Integrated contracts: challenge for clients
September 3, 2015
Large integrated long-term contracts give many contractors a headache. TIAS' International Contracting Program teaches participants how to avoid risks and what to do when things go wrong. This involves looking both from the legal and the business perspective.
All kinds of things can go wrong when managing contracts for large infrastructure projects. A large construction company has recently made headlines after it fell victim to the substantial risks it ran in the implementation of complex infrastructure projects, says Arjan van Weele, Academic Director of the International Contracting training program. This company, together with a technology partner, bid far too low for a project and took far too many unmanageable risks upon themselves, including obtaining approximately one thousand permits, which were necessary for the project but were not issued in time. Professional contract and risk management could have prevented this.
"Integrated contracts are used more and more frequently in infrastructure projects," says Van Weele. This means that the contractor does not only execute the project, but designs, manages, and carries out maintenance too. "The contractor is then responsible for such a project for the next 20 to 25 years. Contractors are desperate to secure commissions, so they will say that they can easily carry out such projects. But the practice shows that they cannot. And when it goes wrong, claims follow." This trend has already set in and cannot be reversed, says Van Weele. "Contractors will have to learn to work in these conditions."
Good stakeholder management
That means that certain skills will be required more often from project managers. "Obviously, a project manager must be well informed technically, but this is not the problem. What is also required is the proper execution of stakeholder management. This is necessary to obtain the required permits and to avoid unexpected hindrances from activist groups." Another skill is contract management, says Van Weele. "There is a main contract with the client, but this main contract is usually carried out by many subcontractors and suppliers. It is very important that the contracts with these parties should be in line with the main contract. As a project manager, you must oversee that they deliver what those contracts stipulate."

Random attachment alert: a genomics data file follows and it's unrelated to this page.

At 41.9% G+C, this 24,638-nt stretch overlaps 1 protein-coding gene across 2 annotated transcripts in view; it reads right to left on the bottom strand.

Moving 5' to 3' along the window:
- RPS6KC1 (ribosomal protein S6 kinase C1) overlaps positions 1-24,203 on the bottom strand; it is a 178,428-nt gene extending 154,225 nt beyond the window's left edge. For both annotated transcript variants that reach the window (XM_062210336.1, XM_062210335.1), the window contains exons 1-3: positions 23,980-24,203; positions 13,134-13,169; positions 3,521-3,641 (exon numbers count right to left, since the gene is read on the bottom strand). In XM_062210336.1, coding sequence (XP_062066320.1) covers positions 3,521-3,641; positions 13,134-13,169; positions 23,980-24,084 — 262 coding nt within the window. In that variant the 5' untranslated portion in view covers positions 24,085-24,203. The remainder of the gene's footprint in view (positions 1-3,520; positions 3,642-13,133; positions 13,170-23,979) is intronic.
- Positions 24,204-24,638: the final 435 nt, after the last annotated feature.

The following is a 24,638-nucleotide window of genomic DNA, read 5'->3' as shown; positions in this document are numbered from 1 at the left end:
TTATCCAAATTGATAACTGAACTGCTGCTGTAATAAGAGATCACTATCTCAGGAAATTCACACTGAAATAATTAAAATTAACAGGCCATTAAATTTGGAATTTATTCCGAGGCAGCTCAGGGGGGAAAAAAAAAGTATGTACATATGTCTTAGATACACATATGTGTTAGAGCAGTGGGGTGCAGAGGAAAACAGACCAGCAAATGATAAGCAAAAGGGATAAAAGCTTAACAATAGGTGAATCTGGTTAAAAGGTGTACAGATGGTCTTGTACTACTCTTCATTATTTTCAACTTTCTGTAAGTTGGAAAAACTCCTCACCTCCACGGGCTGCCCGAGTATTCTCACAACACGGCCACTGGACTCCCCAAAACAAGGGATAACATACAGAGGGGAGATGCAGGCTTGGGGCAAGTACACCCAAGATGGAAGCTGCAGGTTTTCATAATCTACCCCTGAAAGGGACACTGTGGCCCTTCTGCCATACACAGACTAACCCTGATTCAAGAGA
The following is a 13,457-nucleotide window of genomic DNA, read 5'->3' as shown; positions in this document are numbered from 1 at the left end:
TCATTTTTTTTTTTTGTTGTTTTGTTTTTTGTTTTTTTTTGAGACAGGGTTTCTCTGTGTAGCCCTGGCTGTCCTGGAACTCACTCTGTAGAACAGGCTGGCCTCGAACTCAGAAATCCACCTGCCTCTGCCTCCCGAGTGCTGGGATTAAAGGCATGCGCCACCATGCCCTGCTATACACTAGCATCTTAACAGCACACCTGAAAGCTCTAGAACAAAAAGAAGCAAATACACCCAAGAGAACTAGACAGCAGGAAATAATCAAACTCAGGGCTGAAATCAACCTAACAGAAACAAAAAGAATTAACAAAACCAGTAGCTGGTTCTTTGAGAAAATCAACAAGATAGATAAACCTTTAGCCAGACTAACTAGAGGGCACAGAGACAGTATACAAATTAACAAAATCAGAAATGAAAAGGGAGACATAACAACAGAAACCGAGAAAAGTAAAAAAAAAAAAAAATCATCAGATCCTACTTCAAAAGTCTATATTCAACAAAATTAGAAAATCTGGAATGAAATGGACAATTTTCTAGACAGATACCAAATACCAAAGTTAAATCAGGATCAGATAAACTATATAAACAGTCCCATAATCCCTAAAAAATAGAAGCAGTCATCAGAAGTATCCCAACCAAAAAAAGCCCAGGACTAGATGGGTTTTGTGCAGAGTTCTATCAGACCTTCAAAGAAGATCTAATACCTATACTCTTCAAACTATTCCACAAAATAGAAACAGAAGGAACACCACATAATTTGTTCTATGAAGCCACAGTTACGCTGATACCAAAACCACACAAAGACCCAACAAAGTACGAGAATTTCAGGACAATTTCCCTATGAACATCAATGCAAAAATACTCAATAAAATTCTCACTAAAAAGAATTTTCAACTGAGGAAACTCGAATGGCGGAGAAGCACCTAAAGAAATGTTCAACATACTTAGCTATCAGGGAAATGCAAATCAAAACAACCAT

Compliance with contracts is becoming increasingly important. "You will only get paid when you have fulfilled the contract. Sometimes to the frustration of the contractor. If he delivers fantastic work, but the client still misses some details listed in the contract, he will not get paid."
TIAS has developed the International Contracting training program help managers working on large projects become “contract aware.” The program is intended for project managers, contract managers, project procurement, and contract lawyers.
Core module and two specialist modules
The program consists of a core module of eight sessions and two specialist modules of five sessions. The core module focuses on providing a very wide range of topics in the field of (internationally oriented) legal, organizational, and commercial aspects. The two "specialist" modules discuss in more detail specific issues, such as downstream contracting and financial engineering for projects.
The program is focused on two objectives: how to avoid problems in this type of major international contracts, and what to do when things go wrong? "This is not a legal program," says Van Weele. "But we teach participants how to read the contract, which tools to use to minimize the risks, and how to arrive at a good solution when things go wrong. Companies often resort to legal solutions to disputes, but they are not always the best solutions for the company. Sometimes it is better to look at the problems from a business perspective, even when the company is in the right legally. We train participants to consider both perspectives and to choose what is best for the continuity of the project and the company. We also teach them how to give substance to professional contract management.